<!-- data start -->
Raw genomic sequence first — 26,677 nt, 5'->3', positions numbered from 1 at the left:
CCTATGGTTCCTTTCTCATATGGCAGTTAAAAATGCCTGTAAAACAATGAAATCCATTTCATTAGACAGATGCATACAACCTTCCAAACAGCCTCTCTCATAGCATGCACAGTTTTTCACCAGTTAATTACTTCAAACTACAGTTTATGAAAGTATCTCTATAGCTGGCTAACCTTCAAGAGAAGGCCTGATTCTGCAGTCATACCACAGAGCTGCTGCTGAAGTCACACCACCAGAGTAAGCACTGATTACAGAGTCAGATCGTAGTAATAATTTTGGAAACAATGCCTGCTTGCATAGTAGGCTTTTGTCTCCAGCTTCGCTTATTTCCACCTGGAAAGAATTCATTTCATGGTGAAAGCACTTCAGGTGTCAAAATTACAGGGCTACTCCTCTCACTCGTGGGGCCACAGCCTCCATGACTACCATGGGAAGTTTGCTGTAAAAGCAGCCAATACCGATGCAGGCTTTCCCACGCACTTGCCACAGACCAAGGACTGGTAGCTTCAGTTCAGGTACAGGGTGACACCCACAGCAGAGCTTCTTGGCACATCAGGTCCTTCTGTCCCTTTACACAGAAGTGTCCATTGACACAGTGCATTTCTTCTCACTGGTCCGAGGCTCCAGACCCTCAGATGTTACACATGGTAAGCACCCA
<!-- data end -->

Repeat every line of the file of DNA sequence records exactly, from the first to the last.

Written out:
Raw genomic sequence first — 26,677 nt, 5'->3', positions numbered from 1 at the left:
CCTATGGTTCCTTTCTCATATGGCAGTTAAAAATGCCTGTAAAACAATGAAATCCATTTCATTAGACAGATGCATACAACCTTCCAAACAGCCTCTCTCATAGCATGCACAGTTTTTCACCAGTTAATTACTTCAAACTACAGTTTATGAAAGTATCTCTATAGCTGGCTAACCTTCAAGAGAAGGCCTGATTCTGCAGTCATACCACAGAGCTGCTGCTGAAGTCACACCACCAGAGTAAGCACTGATTACAGAGTCAGATCGTAGTAATAATTTTGGAAACAATGCCTGCTTGCATAGTAGGCTTTTGTCTCCAGCTTCGCTTATTTCCACCTGGAAAGAATTCATTTCATGGTGAAAGCACTTCAGGTGTCAAAATTACAGGGCTACTCCTCTCACTCGTGGGGCCACAGCCTCCATGACTACCATGGGAAGTTTGCTGTAAAAGCAGCCAATACCGATGCAGGCTTTCCCACGCACTTGCCACAGACCAAGGACTGGTAGCTTCAGTTCAGGTACAGGGTGACACCCACAGCAGAGCTTCTTGGCACATCAGGTCCTTCTGTCCCTTTACACAGAAGTGTCCATTGACACAGTGCATTTCTTCTCACTGGTCCGAGGCTCCAGACCCTCAGATGTTACACATGGTAAGCACCCA